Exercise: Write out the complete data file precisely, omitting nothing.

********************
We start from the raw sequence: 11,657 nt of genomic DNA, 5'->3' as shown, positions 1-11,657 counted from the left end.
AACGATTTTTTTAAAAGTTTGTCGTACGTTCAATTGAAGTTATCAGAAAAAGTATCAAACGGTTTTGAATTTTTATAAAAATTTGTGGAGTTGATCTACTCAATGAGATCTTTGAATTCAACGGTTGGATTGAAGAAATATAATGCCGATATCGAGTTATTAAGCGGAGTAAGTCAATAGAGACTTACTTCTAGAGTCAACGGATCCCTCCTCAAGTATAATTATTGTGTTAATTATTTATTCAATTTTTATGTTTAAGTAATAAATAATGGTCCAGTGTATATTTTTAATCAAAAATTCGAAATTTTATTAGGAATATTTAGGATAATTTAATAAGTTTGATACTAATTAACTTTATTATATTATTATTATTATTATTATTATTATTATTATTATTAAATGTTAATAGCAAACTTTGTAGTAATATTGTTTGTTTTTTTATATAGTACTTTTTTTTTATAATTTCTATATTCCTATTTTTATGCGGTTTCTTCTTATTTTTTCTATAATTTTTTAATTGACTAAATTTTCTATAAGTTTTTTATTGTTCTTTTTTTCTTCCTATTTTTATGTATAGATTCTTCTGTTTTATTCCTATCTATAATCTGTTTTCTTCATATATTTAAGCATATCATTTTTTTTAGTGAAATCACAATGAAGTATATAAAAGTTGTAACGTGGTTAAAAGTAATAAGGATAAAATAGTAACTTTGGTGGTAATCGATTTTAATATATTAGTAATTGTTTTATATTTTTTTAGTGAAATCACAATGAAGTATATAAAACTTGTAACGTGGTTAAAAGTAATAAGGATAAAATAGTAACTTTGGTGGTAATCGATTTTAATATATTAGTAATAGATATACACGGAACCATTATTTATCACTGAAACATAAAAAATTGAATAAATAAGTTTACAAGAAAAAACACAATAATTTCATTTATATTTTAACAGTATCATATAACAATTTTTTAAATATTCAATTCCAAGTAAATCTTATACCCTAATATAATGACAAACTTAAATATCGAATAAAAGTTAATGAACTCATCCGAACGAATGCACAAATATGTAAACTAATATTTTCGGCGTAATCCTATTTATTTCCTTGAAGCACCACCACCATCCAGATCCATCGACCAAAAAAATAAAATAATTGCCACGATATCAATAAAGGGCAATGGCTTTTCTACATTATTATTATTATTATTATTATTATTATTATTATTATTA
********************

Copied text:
We start from the raw sequence: 11,657 nt of genomic DNA, 5'->3' as shown, positions 1-11,657 counted from the left end.
AACGATTTTTTTAAAAGTTTGTCGTACGTTCAATTGAAGTTATCAGAAAAAGTATCAAACGGTTTTGAATTTTTATAAAAATTTGTGGAGTTGATCTACTCAATGAGATCTTTGAATTCAACGGTTGGATTGAAGAAATATAATGCCGATATCGAGTTATTAAGCGGAGTAAGTCAATAGAGACTTACTTCTAGAGTCAACGGATCCCTCCTCAAGTATAATTATTGTGTTAATTATTTATTCAATTTTTATGTTTAAGTAATAAATAATGGTCCAGTGTATATTTTTAATCAAAAATTCGAAATTTTATTAGGAATATTTAGGATAATTTAATAAGTTTGATACTAATTAACTTTATTATATTATTATTATTATTATTATTATTATTATTATTATTAAATGTTAATAGCAAACTTTGTAGTAATATTGTTTGTTTTTTTATATAGTACTTTTTTTTTATAATTTCTATATTCCTATTTTTATGCGGTTTCTTCTTATTTTTTCTATAATTTTTTAATTGACTAAATTTTCTATAAGTTTTTTATTGTTCTTTTTTTCTTCCTATTTTTATGTATAGATTCTTCTGTTTTATTCCTATCTATAATCTGTTTTCTTCATATATTTAAGCATATCATTTTTTTTAGTGAAATCACAATGAAGTATATAAAAGTTGTAACGTGGTTAAAAGTAATAAGGATAAAATAGTAACTTTGGTGGTAATCGATTTTAATATATTAGTAATTGTTTTATATTTTTTTAGTGAAATCACAATGAAGTATATAAAACTTGTAACGTGGTTAAAAGTAATAAGGATAAAATAGTAACTTTGGTGGTAATCGATTTTAATATATTAGTAATAGATATACACGGAACCATTATTTATCACTGAAACATAAAAAATTGAATAAATAAGTTTACAAGAAAAAACACAATAATTTCATTTATATTTTAACAGTATCATATAACAATTTTTTAAATATTCAATTCCAAGTAAATCTTATACCCTAATATAATGACAAACTTAAATATCGAATAAAAGTTAATGAACTCATCCGAACGAATGCACAAATATGTAAACTAATATTTTCGGCGTAATCCTATTTATTTCCTTGAAGCACCACCACCATCCAGATCCATCGACCAAAAAAATAAAATAATTGCCACGATATCAATAAAGGGCAATGGCTTTTCTACATTATTATTATTATTATTATTATTATTATTATTATTATTA